Childcare companies warn that they may have to raise fees to cover wage costs which have soared above $45 an hour for relief teachers in Auckland, as a desperate teacher shortage bites.
Four early childhood sector groups have asked for an urgent meeting with Education Minister Chris Hipkins to ask for extra money to cover their rising costs, and say that if they don’t get it they will have to raise fees for parents.
Early Childhood Council chief executive Peter Reynolds said centres were being forced to pay $45 to $49 an hour to get relief teachers – way over the top of the normal pay scale for early childhood teachers with degrees, which is $67,302 a year or $32 an hour.
Katy Brown of The Learning Centre in Ellerslie said last year that she was paying qualified teachers $24 to $28 an hour, and was being forced to pay more.
But centres are bracing for even bigger pay demands flowing on from talks this week over pay for kindergarten teachers. Their union, the NZ Educational Institute, is seeking an 11 per cent pay rise over three years to catch up with primary teachers’ pay increases that took effect from July 1.
“For parents, all they see at some point is that their costs have increased,” Reynolds warned.
“It’s very rarely by choice, it’s more by necessity.”
Unlike public schools and kindergartens, most childcare centres operate in a free market where the wages are set by supply and demand – and right now the shortage of supply of teachers means they can set their own terms.
“At the moment in Auckland, if you want to have a reliever, you are paying $45 to $49 an hour, and the reliever will come and say, ‘I’m not going to do any paperwork’,” Reynolds said.
“The paperwork will still have to be done, so someone else has to do it, but we are being pressured into paying those sorts of rates simply because there is a shortage.”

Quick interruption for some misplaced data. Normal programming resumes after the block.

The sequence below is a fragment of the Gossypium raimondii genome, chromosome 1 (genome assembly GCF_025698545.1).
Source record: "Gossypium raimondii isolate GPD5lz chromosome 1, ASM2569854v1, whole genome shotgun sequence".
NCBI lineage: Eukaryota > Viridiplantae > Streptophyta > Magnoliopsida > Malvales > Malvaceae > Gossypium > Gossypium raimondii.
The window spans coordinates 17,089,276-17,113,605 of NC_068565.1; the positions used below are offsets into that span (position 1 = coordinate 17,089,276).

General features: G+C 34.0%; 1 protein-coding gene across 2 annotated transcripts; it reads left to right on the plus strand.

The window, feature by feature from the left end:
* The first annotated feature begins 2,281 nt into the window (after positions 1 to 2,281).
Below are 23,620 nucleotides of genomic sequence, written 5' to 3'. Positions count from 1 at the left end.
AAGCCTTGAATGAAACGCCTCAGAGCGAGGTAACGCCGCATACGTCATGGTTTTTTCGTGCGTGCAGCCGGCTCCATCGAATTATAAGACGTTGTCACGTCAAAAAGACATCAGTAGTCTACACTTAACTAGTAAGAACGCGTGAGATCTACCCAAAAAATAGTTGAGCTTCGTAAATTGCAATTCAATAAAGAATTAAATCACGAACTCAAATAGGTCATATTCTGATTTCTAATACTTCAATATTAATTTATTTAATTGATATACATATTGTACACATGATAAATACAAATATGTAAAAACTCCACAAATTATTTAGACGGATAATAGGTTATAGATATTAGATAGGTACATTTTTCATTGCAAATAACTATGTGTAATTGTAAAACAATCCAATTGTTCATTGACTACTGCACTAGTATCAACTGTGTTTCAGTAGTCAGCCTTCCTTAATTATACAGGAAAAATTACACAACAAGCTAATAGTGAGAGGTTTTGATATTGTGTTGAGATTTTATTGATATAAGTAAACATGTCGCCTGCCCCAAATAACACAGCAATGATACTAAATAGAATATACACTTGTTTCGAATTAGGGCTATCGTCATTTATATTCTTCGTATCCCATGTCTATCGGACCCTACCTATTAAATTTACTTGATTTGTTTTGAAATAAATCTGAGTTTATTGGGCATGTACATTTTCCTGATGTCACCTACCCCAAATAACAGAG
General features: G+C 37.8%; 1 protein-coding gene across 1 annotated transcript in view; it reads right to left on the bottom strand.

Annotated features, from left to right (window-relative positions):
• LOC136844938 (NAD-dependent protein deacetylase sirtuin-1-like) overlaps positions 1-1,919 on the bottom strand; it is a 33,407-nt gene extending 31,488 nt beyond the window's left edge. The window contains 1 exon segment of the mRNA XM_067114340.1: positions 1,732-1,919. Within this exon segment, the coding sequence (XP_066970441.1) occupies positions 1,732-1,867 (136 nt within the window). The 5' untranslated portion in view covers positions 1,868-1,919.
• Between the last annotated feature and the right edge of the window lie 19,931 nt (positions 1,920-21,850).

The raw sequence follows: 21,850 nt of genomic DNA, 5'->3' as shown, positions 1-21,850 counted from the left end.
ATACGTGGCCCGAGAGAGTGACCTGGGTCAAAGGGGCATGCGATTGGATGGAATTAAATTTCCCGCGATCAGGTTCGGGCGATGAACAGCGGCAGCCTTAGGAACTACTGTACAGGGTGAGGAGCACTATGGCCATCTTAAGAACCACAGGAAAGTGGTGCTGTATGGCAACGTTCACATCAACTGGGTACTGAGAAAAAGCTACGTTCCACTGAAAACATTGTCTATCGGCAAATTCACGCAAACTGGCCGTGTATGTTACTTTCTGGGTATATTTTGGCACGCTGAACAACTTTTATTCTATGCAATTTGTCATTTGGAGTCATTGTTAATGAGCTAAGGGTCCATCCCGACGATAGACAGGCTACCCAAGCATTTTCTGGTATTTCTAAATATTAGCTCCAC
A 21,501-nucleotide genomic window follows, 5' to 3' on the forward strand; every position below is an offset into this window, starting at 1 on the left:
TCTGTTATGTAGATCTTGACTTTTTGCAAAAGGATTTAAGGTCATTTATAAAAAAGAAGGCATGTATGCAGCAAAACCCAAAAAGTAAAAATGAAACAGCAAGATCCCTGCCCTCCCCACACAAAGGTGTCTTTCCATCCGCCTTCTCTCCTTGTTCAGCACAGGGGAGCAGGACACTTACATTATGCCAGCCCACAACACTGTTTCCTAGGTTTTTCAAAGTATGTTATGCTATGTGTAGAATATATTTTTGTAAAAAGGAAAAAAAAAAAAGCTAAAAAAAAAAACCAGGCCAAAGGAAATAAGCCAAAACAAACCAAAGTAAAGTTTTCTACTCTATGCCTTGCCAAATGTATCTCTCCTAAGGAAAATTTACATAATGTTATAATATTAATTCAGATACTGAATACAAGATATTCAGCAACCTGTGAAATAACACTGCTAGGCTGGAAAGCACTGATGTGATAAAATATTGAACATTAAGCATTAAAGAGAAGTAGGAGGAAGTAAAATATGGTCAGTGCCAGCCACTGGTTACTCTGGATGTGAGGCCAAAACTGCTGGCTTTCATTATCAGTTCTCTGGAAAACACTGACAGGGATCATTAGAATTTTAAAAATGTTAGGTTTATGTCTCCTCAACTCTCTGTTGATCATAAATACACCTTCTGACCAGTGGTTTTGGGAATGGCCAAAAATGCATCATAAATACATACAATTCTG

He said some centres were being forced to close at times when they couldn’t get enough qualified staff to maintain their required staffing ratios.
He declined to name those centres without their permission or even to say how many had been affected.
“It would be wrong for me to put a number to it, but it’s an increasing number,” he said.
“There are some services that are closing permanently. There are services being monitored by the Ministry of Education that are being told they are breaching the regulations, therefore their licence will be pulled.”
He said a recent survey of his members found that centres were taking an average of more than 100 days to fill each teaching vacancy.
He said early childhood education (ECE) funding was topped up after every pay increase for kindergarten teachers up to 2011, but funding was not lifted after two subsequent kindergarten pay rises of 4 per cent and one of 0.38 per cent.
An NZEI spokeswoman said kindergarten teachers had a unified pay scale with primary and secondary teachers before this month’s pay rises for school teachers, and were now seeking to keep up with their school colleagues.
“In terms of what that means for percentage increases, essentially it’s the same as what primary teachers got, an immediate bump to catch them up to the unified pay scale – lumpy but on average a 5 per cent increase across the steps, then two 3 per cent increases to the base scale in the years following that,” she said.
The school teachers’ pay claims were costed at $1.5 billion over four years, yet Reynolds said the Budget lifted early childhood funding by only 1.8 per cent from next January.
“That’s woefully insufficient to match a 17 to 23 per cent funding drop [per student hour] over the last 10 years.”
Hipkins acknowledged that there was “a clear tightening of teacher supply in the early learning sector, although the impact on individual services is not known to the Ministry of Education as most service operate independently”.
“I’ve recently met with representatives of the sector and have invited them to present me with a detailed breakdown of the key issues as a means of facilitating further talks,” he said.
“Overall, the Government wants a more planned approach to establishing new services, greater support and increased monitoring. We are working on a workforce strategy for education to build a strong, culturally competent education workforce that drives a world-leading, learner focused, education system for the future.
“More immediately, we’ve put ECE teachers on the skills shortage list and invested $135 million into attracting more teachers, which includes increased funding rates for ECE teacher training providers. “